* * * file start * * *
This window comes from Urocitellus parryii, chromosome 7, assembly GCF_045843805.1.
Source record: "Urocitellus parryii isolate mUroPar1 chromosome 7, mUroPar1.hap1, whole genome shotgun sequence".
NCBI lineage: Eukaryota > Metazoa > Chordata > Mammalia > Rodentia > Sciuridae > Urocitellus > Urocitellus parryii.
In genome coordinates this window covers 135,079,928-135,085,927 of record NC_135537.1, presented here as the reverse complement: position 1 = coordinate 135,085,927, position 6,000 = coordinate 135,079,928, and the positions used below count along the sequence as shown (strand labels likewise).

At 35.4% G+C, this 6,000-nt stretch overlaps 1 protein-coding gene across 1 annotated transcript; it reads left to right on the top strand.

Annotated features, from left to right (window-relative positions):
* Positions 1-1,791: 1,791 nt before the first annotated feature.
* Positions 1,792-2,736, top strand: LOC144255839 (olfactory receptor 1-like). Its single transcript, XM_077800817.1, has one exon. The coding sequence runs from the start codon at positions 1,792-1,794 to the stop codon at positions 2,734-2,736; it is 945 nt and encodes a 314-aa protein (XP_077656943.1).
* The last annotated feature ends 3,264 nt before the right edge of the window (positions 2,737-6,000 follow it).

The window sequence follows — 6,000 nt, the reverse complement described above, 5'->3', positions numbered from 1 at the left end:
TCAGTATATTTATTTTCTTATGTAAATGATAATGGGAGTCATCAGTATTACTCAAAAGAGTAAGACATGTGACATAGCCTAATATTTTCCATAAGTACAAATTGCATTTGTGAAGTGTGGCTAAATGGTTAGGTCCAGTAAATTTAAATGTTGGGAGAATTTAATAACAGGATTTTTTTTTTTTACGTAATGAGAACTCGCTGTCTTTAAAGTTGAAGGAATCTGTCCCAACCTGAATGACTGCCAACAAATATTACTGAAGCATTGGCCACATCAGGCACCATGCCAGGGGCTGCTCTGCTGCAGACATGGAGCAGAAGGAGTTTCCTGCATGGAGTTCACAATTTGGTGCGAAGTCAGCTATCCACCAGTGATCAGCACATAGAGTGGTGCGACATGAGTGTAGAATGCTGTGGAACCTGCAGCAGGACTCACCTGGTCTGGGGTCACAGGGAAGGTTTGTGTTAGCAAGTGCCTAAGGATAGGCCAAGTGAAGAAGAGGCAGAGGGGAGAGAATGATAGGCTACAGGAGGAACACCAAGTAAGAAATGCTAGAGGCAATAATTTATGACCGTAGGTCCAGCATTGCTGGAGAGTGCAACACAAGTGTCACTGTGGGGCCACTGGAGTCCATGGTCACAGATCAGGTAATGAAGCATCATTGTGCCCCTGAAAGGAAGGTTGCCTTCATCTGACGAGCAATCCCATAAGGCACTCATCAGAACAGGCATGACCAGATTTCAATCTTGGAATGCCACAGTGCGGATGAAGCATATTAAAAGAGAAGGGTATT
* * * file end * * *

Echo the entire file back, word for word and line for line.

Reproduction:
This window comes from Urocitellus parryii, chromosome 7, assembly GCF_045843805.1.
Source record: "Urocitellus parryii isolate mUroPar1 chromosome 7, mUroPar1.hap1, whole genome shotgun sequence".
NCBI lineage: Eukaryota > Metazoa > Chordata > Mammalia > Rodentia > Sciuridae > Urocitellus > Urocitellus parryii.
In genome coordinates this window covers 135,079,928-135,085,927 of record NC_135537.1, presented here as the reverse complement: position 1 = coordinate 135,085,927, position 6,000 = coordinate 135,079,928, and the positions used below count along the sequence as shown (strand labels likewise).

At 35.4% G+C, this 6,000-nt stretch overlaps 1 protein-coding gene across 1 annotated transcript; it reads left to right on the top strand.

Annotated features, from left to right (window-relative positions):
* Positions 1-1,791: 1,791 nt before the first annotated feature.
* Positions 1,792-2,736, top strand: LOC144255839 (olfactory receptor 1-like). Its single transcript, XM_077800817.1, has one exon. The coding sequence runs from the start codon at positions 1,792-1,794 to the stop codon at positions 2,734-2,736; it is 945 nt and encodes a 314-aa protein (XP_077656943.1).
* The last annotated feature ends 3,264 nt before the right edge of the window (positions 2,737-6,000 follow it).

The window sequence follows — 6,000 nt, the reverse complement described above, 5'->3', positions numbered from 1 at the left end:
TCAGTATATTTATTTTCTTATGTAAATGATAATGGGAGTCATCAGTATTACTCAAAAGAGTAAGACATGTGACATAGCCTAATATTTTCCATAAGTACAAATTGCATTTGTGAAGTGTGGCTAAATGGTTAGGTCCAGTAAATTTAAATGTTGGGAGAATTTAATAACAGGATTTTTTTTTTTTACGTAATGAGAACTCGCTGTCTTTAAAGTTGAAGGAATCTGTCCCAACCTGAATGACTGCCAACAAATATTACTGAAGCATTGGCCACATCAGGCACCATGCCAGGGGCTGCTCTGCTGCAGACATGGAGCAGAAGGAGTTTCCTGCATGGAGTTCACAATTTGGTGCGAAGTCAGCTATCCACCAGTGATCAGCACATAGAGTGGTGCGACATGAGTGTAGAATGCTGTGGAACCTGCAGCAGGACTCACCTGGTCTGGGGTCACAGGGAAGGTTTGTGTTAGCAAGTGCCTAAGGATAGGCCAAGTGAAGAAGAGGCAGAGGGGAGAGAATGATAGGCTACAGGAGGAACACCAAGTAAGAAATGCTAGAGGCAATAATTTATGACCGTAGGTCCAGCATTGCTGGAGAGTGCAACACAAGTGTCACTGTGGGGCCACTGGAGTCCATGGTCACAGATCAGGTAATGAAGCATCATTGTGCCCCTGAAAGGAAGGTTGCCTTCATCTGACGAGCAATCCCATAAGGCACTCATCAGAACAGGCATGACCAGATTTCAATCTTGGAATGCCACAGTGCGGATGAAGCATATTAAAAGAGAAGGGTATT